a silver light. If a traveler may be perobject, will not be thought extrava. I shall add that in this night I saw one of

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But even at this my first view of tion given in the missionary voythe starry cross, unconscious as I age of Tyerman and Bennet, came was of subsequent associations with vividly to my mind, and led me to the sight, I seemed to have an al. attempt an expression of my feelmost foreboding interest in it. As ings in such verse as was within the our brigantine bounded swiftly over powers of one unused to this sort of the long swell of the Atlantic, the composition. Unmusical and laborbowsprit was bowing to the cloud ed as it is, it has to me some interand

cross, and the tall mast pointing est in having been conceived and to the starry crown, which hung composed under the excitement of above us-known to astronomers as the actual sight of these objects, the “Corona Australis”-a bright though never committed to writing constellation, but less conspicuous till my return to America, when it than that which is familiar to us in was somewhat enlarged and corour own skies, under the name of rected, yet remaining essentially the the “ Northern Crown." A poeti- same as I bore it three years in my cal idea, suggested by the descrip- memory.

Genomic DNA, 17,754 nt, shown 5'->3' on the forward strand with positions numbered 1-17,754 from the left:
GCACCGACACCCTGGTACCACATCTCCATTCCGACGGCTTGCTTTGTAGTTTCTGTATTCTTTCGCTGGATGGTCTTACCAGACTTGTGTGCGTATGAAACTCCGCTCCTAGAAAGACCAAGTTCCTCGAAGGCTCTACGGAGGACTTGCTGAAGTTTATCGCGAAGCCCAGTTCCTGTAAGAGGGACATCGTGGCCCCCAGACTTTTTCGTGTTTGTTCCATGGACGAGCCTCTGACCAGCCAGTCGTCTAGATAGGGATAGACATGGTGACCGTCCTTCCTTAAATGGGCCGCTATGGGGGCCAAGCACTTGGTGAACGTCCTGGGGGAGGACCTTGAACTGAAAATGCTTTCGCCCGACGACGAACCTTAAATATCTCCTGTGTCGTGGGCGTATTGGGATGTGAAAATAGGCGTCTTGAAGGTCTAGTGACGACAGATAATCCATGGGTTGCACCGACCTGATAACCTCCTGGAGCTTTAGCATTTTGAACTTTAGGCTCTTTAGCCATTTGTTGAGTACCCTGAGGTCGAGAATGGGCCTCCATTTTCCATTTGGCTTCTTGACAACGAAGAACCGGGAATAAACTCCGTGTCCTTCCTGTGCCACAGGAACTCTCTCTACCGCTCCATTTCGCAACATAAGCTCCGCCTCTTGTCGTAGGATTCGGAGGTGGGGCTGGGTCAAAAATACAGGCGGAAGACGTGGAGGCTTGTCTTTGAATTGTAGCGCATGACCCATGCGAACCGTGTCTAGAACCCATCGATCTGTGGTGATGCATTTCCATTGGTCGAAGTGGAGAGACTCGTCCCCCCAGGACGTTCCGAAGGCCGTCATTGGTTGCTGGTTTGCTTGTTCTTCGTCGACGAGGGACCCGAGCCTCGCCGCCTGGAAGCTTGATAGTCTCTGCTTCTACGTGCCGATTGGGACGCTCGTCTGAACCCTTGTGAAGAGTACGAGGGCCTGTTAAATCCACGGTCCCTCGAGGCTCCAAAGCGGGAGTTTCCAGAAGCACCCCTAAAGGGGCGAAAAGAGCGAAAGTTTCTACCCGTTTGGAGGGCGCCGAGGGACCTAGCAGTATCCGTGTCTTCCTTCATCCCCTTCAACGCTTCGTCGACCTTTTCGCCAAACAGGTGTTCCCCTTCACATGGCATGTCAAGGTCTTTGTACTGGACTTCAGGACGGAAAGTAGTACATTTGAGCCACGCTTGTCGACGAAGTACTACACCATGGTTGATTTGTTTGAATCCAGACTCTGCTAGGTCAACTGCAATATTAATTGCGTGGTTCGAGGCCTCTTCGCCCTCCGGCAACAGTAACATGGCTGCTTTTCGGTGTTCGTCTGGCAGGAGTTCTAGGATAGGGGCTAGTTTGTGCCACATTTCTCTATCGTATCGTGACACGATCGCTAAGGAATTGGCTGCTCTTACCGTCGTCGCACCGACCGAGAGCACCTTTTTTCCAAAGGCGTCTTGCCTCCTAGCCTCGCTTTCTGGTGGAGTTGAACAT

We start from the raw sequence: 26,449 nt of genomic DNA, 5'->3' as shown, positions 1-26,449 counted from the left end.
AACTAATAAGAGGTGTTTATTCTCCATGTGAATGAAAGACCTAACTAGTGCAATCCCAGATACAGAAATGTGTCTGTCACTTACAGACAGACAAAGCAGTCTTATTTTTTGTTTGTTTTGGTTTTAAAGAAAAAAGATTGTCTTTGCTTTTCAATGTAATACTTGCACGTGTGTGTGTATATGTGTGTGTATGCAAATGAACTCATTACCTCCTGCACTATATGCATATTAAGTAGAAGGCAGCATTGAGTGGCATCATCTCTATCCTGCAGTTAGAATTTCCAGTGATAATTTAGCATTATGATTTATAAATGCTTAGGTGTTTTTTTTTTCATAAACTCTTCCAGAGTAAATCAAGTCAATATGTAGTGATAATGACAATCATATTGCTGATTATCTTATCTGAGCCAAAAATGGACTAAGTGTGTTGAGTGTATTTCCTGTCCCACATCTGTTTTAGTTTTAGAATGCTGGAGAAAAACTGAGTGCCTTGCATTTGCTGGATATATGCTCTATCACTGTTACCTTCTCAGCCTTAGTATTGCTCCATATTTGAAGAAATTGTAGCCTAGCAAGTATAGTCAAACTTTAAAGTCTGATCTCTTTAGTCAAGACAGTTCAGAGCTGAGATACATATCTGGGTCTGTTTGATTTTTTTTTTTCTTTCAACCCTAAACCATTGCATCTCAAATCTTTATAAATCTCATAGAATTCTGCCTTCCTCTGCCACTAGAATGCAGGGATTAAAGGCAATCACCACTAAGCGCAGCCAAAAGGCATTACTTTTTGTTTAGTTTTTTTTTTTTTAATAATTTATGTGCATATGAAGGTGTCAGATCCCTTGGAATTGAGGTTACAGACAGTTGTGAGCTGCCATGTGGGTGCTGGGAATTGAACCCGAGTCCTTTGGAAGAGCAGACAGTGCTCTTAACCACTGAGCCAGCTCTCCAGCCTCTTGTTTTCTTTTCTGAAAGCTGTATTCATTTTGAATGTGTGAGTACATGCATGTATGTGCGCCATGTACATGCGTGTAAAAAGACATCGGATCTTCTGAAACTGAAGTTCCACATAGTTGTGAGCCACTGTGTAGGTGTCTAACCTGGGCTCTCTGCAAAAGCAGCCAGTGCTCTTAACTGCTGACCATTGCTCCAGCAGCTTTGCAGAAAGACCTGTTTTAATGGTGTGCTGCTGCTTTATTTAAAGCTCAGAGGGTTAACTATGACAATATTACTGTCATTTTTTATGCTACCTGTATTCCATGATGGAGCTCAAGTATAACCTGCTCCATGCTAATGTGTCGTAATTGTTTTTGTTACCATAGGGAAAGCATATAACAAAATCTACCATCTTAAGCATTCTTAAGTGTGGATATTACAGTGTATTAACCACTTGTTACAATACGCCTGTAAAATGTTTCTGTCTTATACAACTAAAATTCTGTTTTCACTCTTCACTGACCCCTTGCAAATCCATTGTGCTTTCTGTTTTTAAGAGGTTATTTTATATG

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the reveries of my earliest youth accom- the Cross begins to bend !' How often plished.”